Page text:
This post is another in the series of things that I took away from last week’s Seeds Conference at Church on the Move. They do a great job of bringing in speakers who can speak to larger issues of the church, and those issues can almost always be distilled down to concepts that apply to production team. Such is the case today.
Patrick Lencioni spoke on Thursday and not only thoroughly entertained everyone with his humorous, ADD style, he spoke some great truths. There was way too much content to summarize in a single post, so I’m going to focus on a single facet of his talk, Four Disciplines of a Healthy Organization. I’m going to change healthy organization to healthy production team. These concepts work if you’re fully volunteer, fully paid or a hybrid. In fact, these concepts work for pretty much any team.
Create a Cohesive Leadership Team
Nothing will demoralize and drive a team to dysfunction like a dysfunctional leadership team. And when I say leadership team, I’m talking about whoever is leading the technical/production teams. That may be a TD, a volunteer TD or a team of staff. Even if you are the only staff member, it would behoove you to recruit one or two volunteers to be part of your leadership team. It’s imperative that as leaders, you are all on the same page.
When a team senses that it’s leaders are at odds with each other, they will either play one against the other to get what they want, or give up and go home. Neither is a good option for you.
Lack of clarity is the second thing that will drive a team crazy. When people don’t know why it is they are doing what they are doing, they are not effective. They can even be destructive. The vision of the production team needs to be crystal clear so everyone knows exactly why they do their task. This is important for the big tasks like mixing and the small tasks like setting the stage. The why questions are the most important, yet we tend to spend the least time on them. When building up your team, spend as much or more time on the why as the how. Once people know the why, the how will come.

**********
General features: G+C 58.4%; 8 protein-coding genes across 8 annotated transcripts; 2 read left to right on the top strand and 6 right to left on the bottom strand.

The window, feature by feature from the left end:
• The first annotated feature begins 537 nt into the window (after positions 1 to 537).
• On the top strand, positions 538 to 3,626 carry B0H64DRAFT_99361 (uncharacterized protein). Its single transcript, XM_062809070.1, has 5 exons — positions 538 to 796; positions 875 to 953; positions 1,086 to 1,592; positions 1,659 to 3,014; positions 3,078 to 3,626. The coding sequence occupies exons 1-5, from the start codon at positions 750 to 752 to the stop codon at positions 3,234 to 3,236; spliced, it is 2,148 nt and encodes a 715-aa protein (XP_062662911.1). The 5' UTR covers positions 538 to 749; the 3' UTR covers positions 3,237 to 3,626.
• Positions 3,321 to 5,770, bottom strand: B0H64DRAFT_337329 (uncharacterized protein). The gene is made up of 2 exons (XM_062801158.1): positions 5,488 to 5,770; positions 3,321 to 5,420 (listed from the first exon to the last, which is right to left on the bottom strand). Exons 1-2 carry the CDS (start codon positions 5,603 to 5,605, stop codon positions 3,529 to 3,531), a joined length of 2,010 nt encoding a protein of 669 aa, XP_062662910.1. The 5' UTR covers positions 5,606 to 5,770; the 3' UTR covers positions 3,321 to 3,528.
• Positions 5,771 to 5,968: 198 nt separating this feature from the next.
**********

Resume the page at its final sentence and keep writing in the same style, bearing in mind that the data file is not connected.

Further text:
Most leaders don’t like to over-communicate anything because they think it’s redundant. But here’s the thing—and I’ve said this before—most of your team doesn’t spend their days dreaming about the vision of the church or production team. They have jobs, families and friends. They have their own dreams and plans for the future. If you want them bought into your clear vision, you need to share that vision all the time.
Seeing a pattern here? When you see someone who is doing what you want them to do, reinforce that. Publicly. Look for as many teachable moments as possible. If one of your audio guys takes the initiative to straighten up some cables on stage, thank them for that, and remind them why it is so important to maintain a clean, safe stage. It will feel like you are saying the same thing over and over, but remember, many of your team only volunteer once or twice a month. You may say it six times a weekend to different people, but that may be once a month for each person. When you start hearing your team repeat the vision to new team members, then you’re making progress. Just don’t quit, because they need clarity reinforced, too.
Author Samuel Johnson said, “People need to be reminded more than they need to be instructed.” It’s up to us to do the reminding.
Patrick has a new book out called The Advantage and while I haven’t read it yet, it’s on my list of books to read this year. If you want to be part of building a better team at your church, I suggest you give it a read. I’ve read several of his books and have yet to be disappointed.